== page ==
A well-crafted incident response plan includes clear roles and responsibilities, communication protocols, escalation procedures, and specific actions for different incident types. It must also be developed in collaboration with other core areas of the business to ensure it captures organisational assets, working practices, and regulatory requirements from the perspective of other business units. Regular reviews and updates ensure the plan remains aligned with evolving threats and organisational changes. 

The first time you put your incident response plan into action should not be during a real live incident. Relying solely on theory and assumptions is not enough to ensure the plan’s effectiveness. It is important to thoroughly test and validate your plan to identify any shortcomings or areas for improvement before an actual event occurs.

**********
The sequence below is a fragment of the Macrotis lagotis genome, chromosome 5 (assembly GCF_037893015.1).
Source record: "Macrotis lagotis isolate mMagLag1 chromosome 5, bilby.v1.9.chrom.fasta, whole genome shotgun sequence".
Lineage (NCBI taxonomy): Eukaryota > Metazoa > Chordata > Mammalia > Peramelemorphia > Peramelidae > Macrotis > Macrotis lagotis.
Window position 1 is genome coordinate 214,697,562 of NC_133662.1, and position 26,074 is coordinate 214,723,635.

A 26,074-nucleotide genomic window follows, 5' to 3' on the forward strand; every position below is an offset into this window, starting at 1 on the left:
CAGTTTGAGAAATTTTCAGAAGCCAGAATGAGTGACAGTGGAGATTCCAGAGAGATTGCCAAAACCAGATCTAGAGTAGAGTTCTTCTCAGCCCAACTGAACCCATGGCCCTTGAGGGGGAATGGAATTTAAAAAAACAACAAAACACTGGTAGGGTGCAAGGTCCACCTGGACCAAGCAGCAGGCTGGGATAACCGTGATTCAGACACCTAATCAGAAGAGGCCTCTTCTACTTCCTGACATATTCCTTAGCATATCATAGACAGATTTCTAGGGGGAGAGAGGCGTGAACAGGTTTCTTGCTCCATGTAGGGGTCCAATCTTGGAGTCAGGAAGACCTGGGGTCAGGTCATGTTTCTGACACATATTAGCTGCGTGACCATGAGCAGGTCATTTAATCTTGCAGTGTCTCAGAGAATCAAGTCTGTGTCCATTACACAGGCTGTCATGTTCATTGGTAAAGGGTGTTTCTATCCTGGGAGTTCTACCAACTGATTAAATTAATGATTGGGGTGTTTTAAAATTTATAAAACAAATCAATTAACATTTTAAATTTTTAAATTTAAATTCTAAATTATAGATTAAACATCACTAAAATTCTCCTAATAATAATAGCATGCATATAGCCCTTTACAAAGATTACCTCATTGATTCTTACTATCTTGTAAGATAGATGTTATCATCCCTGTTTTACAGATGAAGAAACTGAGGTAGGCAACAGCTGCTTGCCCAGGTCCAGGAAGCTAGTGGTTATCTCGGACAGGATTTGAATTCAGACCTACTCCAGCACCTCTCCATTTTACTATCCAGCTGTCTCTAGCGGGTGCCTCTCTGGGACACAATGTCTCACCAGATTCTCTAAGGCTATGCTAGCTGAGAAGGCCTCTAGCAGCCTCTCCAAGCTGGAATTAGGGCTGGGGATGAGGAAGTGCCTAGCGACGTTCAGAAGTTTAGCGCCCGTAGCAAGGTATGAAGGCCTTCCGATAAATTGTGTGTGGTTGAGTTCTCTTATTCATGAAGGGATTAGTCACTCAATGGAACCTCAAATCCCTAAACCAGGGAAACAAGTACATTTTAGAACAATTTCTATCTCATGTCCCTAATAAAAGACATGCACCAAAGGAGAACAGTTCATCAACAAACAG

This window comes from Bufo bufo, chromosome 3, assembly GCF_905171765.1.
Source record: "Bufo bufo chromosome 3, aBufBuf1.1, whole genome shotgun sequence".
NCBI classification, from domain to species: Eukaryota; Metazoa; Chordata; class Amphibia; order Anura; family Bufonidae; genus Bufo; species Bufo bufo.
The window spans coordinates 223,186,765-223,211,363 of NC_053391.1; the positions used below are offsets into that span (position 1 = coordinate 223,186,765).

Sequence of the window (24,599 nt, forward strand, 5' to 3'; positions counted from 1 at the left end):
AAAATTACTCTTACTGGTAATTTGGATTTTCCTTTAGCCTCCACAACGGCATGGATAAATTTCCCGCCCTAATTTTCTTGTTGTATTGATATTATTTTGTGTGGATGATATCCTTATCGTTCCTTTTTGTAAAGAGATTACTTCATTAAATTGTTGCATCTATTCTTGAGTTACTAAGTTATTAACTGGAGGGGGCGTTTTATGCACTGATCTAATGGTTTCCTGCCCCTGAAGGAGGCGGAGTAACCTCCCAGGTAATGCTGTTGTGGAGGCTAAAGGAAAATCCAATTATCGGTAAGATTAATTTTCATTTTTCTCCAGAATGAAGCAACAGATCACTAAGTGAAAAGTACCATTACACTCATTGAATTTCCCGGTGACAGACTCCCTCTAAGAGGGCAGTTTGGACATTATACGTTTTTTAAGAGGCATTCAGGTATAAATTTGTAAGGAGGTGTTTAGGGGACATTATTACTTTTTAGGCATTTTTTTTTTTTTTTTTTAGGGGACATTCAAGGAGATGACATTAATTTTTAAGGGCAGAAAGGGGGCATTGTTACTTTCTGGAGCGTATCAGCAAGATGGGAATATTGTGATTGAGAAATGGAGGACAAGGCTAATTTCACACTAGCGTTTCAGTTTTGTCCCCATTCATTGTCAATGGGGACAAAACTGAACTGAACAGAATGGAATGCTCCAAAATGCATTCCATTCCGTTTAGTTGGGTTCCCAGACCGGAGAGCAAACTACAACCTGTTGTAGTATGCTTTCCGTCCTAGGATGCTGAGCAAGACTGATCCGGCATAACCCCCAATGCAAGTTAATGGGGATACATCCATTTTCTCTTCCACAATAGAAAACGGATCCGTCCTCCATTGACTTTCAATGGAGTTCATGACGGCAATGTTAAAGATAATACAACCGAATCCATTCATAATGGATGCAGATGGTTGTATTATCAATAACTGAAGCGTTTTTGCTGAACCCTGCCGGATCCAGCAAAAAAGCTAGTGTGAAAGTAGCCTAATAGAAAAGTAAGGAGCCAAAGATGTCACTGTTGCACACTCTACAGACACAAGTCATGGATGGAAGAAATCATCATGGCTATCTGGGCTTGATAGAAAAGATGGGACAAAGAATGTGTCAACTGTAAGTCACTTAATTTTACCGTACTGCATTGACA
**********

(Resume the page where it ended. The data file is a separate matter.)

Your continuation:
Tabletop exercises to test your plans

Tabletop exercises provide a valuable opportunity to simulate a cyber security incident in a controlled manner. These exercises gather key stakeholders and decision-makers from around the business to walk through hypothetical scenarios and evaluate how you would respond. By conducting tabletop exercises, you can assess the effectiveness of your incident response plan, identify weaknesses, and refine your procedures and coordination among different teams. 

It’s best practice to engage with an external facilitator for tabletop exercises. Someone from outside your organisation will bring a different perspective and can draw on different experiences. A good tabletop exercise will always have an element of the unexpected – and if you only go with what you know, you’ll only run a session that aligns with the exposure, risks and controls you already have.